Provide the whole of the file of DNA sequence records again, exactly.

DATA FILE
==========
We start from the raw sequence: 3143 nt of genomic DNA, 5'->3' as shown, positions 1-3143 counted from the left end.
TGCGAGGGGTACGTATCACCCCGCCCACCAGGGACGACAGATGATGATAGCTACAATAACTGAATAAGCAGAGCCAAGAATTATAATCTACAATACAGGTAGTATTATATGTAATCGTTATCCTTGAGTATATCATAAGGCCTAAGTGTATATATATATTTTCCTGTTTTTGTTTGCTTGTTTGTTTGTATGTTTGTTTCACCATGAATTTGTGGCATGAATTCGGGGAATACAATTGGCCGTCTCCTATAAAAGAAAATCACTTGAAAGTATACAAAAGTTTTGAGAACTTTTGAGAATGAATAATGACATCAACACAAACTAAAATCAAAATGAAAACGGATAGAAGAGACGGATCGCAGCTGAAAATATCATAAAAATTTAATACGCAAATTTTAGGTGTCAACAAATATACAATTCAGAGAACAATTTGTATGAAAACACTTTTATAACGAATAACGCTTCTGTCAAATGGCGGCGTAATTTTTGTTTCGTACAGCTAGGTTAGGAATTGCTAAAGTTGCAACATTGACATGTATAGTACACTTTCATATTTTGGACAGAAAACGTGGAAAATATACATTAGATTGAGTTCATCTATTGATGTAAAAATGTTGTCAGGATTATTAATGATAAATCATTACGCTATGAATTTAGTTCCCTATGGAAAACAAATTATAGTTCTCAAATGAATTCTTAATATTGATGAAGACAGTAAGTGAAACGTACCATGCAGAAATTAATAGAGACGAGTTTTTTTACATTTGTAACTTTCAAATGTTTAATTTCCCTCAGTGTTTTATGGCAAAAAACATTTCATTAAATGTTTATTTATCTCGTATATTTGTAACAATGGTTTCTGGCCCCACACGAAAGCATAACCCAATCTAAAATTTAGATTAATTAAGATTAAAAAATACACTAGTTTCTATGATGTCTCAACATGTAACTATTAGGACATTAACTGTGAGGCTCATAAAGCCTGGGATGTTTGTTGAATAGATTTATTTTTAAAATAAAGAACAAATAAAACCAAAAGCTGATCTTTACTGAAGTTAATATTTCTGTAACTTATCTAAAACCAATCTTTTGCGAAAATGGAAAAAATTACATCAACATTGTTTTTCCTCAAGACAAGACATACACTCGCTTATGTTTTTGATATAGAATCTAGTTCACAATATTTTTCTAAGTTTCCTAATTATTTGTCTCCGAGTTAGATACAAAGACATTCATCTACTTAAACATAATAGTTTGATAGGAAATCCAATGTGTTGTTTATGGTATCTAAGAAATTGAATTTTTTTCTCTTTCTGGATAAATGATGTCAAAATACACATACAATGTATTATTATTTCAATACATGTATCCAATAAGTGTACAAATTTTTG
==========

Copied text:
We start from the raw sequence: 3143 nt of genomic DNA, 5'->3' as shown, positions 1-3143 counted from the left end.
TGCGAGGGGTACGTATCACCCCGCCCACCAGGGACGACAGATGATGATAGCTACAATAACTGAATAAGCAGAGCCAAGAATTATAATCTACAATACAGGTAGTATTATATGTAATCGTTATCCTTGAGTATATCATAAGGCCTAAGTGTATATATATATTTTCCTGTTTTTGTTTGCTTGTTTGTTTGTATGTTTGTTTCACCATGAATTTGTGGCATGAATTCGGGGAATACAATTGGCCGTCTCCTATAAAAGAAAATCACTTGAAAGTATACAAAAGTTTTGAGAACTTTTGAGAATGAATAATGACATCAACACAAACTAAAATCAAAATGAAAACGGATAGAAGAGACGGATCGCAGCTGAAAATATCATAAAAATTTAATACGCAAATTTTAGGTGTCAACAAATATACAATTCAGAGAACAATTTGTATGAAAACACTTTTATAACGAATAACGCTTCTGTCAAATGGCGGCGTAATTTTTGTTTCGTACAGCTAGGTTAGGAATTGCTAAAGTTGCAACATTGACATGTATAGTACACTTTCATATTTTGGACAGAAAACGTGGAAAATATACATTAGATTGAGTTCATCTATTGATGTAAAAATGTTGTCAGGATTATTAATGATAAATCATTACGCTATGAATTTAGTTCCCTATGGAAAACAAATTATAGTTCTCAAATGAATTCTTAATATTGATGAAGACAGTAAGTGAAACGTACCATGCAGAAATTAATAGAGACGAGTTTTTTTACATTTGTAACTTTCAAATGTTTAATTTCCCTCAGTGTTTTATGGCAAAAAACATTTCATTAAATGTTTATTTATCTCGTATATTTGTAACAATGGTTTCTGGCCCCACACGAAAGCATAACCCAATCTAAAATTTAGATTAATTAAGATTAAAAAATACACTAGTTTCTATGATGTCTCAACATGTAACTATTAGGACATTAACTGTGAGGCTCATAAAGCCTGGGATGTTTGTTGAATAGATTTATTTTTAAAATAAAGAACAAATAAAACCAAAAGCTGATCTTTACTGAAGTTAATATTTCTGTAACTTATCTAAAACCAATCTTTTGCGAAAATGGAAAAAATTACATCAACATTGTTTTTCCTCAAGACAAGACATACACTCGCTTATGTTTTTGATATAGAATCTAGTTCACAATATTTTTCTAAGTTTCCTAATTATTTGTCTCCGAGTTAGATACAAAGACATTCATCTACTTAAACATAATAGTTTGATAGGAAATCCAATGTGTTGTTTATGGTATCTAAGAAATTGAATTTTTTTCTCTTTCTGGATAAATGATGTCAAAATACACATACAATGTATTATTATTTCAATACATGTATCCAATAAGTGTACAAATTTTTG